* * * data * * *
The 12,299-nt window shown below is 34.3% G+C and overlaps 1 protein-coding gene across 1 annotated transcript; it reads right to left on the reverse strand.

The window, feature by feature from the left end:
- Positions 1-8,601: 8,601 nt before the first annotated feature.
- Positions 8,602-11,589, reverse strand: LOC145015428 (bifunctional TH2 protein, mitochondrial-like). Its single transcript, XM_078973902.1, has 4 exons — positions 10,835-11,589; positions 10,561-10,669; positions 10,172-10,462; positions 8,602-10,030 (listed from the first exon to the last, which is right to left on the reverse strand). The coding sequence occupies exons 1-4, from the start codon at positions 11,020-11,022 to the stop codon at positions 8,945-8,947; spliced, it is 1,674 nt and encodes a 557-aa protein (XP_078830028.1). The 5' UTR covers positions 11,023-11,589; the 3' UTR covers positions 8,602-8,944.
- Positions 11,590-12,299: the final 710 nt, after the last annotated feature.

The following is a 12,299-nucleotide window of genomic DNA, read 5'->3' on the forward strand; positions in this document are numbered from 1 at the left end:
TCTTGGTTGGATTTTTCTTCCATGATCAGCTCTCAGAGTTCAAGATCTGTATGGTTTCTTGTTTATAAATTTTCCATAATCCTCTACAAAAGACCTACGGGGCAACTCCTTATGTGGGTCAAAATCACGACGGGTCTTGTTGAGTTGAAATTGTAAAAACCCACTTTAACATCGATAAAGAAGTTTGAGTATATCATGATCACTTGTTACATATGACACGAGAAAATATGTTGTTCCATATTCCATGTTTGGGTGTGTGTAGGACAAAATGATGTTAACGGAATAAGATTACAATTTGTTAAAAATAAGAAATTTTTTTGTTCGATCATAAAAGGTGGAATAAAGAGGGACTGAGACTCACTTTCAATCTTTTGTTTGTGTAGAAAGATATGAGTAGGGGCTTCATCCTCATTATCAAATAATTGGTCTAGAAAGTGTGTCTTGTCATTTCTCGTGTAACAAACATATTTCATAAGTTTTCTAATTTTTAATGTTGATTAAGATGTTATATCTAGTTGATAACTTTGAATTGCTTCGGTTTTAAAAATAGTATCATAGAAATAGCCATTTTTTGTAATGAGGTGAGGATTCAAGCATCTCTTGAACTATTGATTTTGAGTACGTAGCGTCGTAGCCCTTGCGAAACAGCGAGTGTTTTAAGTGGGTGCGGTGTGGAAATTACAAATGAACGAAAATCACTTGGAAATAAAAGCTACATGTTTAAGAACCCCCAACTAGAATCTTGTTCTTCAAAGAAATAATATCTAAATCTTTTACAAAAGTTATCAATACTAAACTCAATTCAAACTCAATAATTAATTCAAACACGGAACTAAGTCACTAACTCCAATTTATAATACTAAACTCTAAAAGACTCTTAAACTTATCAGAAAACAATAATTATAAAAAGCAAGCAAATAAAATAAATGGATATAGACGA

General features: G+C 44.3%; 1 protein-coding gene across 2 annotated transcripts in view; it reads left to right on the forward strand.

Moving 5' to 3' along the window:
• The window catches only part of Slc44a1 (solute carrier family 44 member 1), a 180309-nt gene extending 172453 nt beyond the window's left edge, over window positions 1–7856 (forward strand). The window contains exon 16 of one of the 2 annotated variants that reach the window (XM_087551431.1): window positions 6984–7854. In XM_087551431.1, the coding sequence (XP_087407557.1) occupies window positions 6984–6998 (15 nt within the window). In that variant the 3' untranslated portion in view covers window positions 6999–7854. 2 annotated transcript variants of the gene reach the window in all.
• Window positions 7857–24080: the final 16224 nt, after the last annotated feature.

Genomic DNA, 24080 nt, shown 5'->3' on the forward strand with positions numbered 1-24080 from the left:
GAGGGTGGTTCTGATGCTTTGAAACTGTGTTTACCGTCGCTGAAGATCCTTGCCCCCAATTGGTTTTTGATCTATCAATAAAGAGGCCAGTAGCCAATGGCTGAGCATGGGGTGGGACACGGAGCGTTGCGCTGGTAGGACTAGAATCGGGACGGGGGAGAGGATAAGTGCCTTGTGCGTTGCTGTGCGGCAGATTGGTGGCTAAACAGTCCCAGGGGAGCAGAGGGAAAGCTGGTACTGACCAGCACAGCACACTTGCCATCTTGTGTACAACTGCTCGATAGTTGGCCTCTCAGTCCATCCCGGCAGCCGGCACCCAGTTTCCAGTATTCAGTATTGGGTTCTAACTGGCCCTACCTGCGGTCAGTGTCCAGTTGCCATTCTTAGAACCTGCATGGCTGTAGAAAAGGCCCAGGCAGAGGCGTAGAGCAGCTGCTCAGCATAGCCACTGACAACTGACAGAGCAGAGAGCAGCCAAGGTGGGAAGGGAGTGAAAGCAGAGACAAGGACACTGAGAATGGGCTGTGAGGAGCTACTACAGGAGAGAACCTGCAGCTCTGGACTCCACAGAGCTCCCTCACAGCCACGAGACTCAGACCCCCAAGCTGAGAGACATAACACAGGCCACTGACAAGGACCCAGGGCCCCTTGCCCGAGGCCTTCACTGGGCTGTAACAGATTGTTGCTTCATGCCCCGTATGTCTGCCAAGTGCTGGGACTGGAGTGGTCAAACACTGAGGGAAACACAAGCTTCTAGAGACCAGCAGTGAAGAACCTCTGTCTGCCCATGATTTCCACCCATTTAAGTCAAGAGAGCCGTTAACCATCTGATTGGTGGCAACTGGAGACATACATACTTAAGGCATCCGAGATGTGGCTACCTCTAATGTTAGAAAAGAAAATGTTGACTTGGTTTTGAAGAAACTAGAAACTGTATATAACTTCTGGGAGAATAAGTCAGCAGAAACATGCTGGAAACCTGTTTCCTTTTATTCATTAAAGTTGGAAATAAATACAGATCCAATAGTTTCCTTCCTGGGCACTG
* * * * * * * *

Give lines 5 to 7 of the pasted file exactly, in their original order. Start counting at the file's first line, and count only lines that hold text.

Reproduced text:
- Positions 11,590-12,299: the final 710 nt, after the last annotated feature.

The following is a 12,299-nucleotide window of genomic DNA, read 5'->3' on the forward strand; positions in this document are numbered from 1 at the left end:
TCTTGGTTGGATTTTTCTTCCATGATCAGCTCTCAGAGTTCAAGATCTGTATGGTTTCTTGTTTATAAATTTTCCATAATCCTCTACAAAAGACCTACGGGGCAACTCCTTATGTGGGTCAAAATCACGACGGGTCTTGTTGAGTTGAAATTGTAAAAACCCACTTTAACATCGATAAAGAAGTTTGAGTATATCATGATCACTTGTTACATATGACACGAGAAAATATGTTGTTCCATATTCCATGTTTGGGTGTGTGTAGGACAAAATGATGTTAACGGAATAAGATTACAATTTGTTAAAAATAAGAAATTTTTTTGTTCGATCATAAAAGGTGGAATAAAGAGGGACTGAGACTCACTTTCAATCTTTTGTTTGTGTAGAAAGATATGAGTAGGGGCTTCATCCTCATTATCAAATAATTGGTCTAGAAAGTGTGTCTTGTCATTTCTCGTGTAACAAACATATTTCATAAGTTTTCTAATTTTTAATGTTGATTAAGATGTTATATCTAGTTGATAACTTTGAATTGCTTCGGTTTTAAAAATAGTATCATAGAAATAGCCATTTTTTGTAATGAGGTGAGGATTCAAGCATCTCTTGAACTATTGATTTTGAGTACGTAGCGTCGTAGCCCTTGCGAAACAGCGAGTGTTTTAAGTGGGTGCGGTGTGGAAATTACAAATGAACGAAAATCACTTGGAAATAAAAGCTACATGTTTAAGAACCCCCAACTAGAATCTTGTTCTTCAAAGAAATAATATCTAAATCTTTTACAAAAGTTATCAATACTAAACTCAATTCAAACTCAATAATTAATTCAAACACGGAACTAAGTCACTAACTCCAATTTATAATACTAAACTCTAAAAGACTCTTAAACTTATCAGAAAACAATAATTATAAAAAGCAAGCAAATAAAATAAATGGATATAGACGA